Courtesy of MHI

Management methodology learned from rocket development (Part 3 of 3)

Mitsubishi Heavy Industry's rockets enjoys high success rate. We asked about the secret sauce.

This article can be read in about 21 minute.

Overview
  • What’s critical is how to do it i.e. “know why”
  • Everyone in the team must be accountable and have pride

The "H-IIA Rocket Overhaul" was carried out to learn lessons from the failure of H-IIA No. 6. It was a project in which engineers who engaged in [the H-IIA] rocket development worked together beyond company's boundaries to resume launch activity with H-IIA No. 7 as quickly as possible. One of approaches Mr. Yukimoto Nimura, who played the central role at Mitsubishi Heavy Industries, treasured was "know why" which was inspired from "know how." What is "know why" that is considered critical in manufacturing? Mr. Nimura, Executive Officer and Fellow of Mitsubishi Heavy Industries, who is also the H-IIA/H-IIB launch mission director explains in this interview.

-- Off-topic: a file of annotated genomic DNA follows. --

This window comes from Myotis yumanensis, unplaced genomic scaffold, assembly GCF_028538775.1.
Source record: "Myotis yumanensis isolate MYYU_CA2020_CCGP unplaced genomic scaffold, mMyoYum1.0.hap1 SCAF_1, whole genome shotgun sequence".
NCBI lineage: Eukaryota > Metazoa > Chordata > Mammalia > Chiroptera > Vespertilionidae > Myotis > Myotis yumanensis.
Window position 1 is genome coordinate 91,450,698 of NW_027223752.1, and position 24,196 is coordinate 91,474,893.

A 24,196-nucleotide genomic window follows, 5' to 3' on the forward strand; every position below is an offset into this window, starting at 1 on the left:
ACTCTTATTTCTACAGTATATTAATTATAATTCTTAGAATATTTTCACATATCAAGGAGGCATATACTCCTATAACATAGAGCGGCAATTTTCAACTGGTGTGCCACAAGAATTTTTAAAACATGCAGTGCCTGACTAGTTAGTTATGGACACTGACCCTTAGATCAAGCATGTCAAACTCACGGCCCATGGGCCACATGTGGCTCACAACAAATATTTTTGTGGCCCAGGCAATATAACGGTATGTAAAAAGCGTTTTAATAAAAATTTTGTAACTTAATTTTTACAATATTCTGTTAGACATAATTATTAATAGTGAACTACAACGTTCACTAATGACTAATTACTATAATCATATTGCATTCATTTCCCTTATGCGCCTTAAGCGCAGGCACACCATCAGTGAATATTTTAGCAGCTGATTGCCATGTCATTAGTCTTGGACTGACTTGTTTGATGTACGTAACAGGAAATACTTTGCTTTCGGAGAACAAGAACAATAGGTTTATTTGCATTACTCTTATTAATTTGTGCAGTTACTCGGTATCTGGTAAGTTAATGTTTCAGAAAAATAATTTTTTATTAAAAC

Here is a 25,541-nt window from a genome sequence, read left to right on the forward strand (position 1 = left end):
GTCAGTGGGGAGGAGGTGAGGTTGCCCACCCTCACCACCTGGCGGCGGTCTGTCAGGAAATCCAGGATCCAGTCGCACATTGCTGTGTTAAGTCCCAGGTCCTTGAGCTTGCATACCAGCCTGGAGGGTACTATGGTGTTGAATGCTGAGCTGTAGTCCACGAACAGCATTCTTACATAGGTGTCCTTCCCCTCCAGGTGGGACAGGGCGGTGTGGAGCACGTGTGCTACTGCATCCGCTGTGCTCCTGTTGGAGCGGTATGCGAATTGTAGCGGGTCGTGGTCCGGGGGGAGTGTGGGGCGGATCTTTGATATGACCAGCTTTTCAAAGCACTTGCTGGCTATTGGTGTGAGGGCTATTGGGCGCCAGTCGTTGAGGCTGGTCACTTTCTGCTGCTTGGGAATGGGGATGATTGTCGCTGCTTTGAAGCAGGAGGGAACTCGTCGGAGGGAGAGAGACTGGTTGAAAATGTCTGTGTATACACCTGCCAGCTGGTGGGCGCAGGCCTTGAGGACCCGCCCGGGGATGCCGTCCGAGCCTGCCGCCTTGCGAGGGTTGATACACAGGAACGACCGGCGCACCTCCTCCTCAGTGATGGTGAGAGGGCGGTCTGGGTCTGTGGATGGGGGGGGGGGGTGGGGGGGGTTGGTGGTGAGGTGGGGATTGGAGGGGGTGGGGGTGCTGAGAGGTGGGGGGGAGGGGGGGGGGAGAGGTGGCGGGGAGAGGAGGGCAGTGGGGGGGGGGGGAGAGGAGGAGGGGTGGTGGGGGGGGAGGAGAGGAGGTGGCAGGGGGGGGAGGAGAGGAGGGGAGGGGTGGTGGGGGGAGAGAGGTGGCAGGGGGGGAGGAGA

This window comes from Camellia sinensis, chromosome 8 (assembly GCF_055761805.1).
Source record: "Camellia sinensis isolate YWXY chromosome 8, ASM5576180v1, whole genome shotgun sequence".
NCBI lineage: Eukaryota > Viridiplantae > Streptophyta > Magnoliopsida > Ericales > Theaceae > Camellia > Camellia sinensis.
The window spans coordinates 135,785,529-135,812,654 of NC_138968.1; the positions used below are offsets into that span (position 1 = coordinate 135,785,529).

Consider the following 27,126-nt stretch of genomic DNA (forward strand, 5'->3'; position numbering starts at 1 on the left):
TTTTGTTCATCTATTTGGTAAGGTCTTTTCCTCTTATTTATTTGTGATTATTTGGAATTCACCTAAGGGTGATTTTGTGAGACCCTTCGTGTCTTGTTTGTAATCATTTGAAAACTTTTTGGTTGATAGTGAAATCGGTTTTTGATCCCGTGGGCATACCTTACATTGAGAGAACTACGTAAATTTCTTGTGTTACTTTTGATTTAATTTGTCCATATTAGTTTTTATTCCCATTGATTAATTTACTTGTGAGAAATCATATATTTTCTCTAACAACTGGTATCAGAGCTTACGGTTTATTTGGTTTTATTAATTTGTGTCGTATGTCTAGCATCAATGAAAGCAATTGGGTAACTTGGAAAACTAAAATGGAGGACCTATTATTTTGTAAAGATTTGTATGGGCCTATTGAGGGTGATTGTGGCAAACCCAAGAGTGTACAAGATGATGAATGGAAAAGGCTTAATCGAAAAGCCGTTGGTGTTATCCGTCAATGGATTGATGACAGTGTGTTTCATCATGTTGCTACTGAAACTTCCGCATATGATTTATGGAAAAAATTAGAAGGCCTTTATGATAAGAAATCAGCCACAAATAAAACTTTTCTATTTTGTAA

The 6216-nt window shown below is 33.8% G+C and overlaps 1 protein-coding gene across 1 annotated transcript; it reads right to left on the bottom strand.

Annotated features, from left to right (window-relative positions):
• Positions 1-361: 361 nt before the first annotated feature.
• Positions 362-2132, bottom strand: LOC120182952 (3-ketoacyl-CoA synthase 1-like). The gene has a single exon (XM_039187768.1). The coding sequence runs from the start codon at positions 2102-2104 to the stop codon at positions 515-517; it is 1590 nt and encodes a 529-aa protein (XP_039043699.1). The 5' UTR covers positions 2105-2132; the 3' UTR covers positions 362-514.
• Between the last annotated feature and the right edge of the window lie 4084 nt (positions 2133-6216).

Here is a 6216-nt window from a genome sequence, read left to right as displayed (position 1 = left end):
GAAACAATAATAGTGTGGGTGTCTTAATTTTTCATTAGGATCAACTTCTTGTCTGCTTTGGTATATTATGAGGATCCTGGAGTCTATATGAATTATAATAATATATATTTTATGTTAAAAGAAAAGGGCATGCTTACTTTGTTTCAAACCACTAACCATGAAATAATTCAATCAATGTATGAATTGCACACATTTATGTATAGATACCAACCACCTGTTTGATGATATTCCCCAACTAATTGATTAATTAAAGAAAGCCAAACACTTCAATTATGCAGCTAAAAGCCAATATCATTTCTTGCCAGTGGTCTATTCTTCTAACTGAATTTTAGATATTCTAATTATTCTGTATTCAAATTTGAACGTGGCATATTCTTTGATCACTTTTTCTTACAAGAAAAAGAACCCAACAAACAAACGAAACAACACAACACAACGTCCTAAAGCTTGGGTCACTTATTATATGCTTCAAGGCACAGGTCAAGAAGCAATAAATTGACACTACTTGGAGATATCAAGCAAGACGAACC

Why "know why" not "know how"?

The common definition of know-how is wisdom, a procedure, or an empirical rule as to "this is how you can do it better." It is something like a manual that associates an action to success. In manufacturing know-how guarantees a certain quality of the product.

What is know-why?
While know-how is to inherit the answer to "how to do it?" know-why is to inherit the answer to "Why is it this way?"

From 1970s to 1990s N-II rockets were developed while N-I rockets were being launched. While N-II rockets were launched H-I rocket development was underway. As soon as H-I rockets were launched, H-II rockets were standing-by [for launch]. It was a time of a development boom, when multiple rocket series were developed one after another. When H-II rockets evolved to H-IIA rockets, the space between development programs became longer as the technology had matured and reached a certain level. As a result, young engineers who were assigned to new development projects had no knowledge of the history of launch vehicle technology.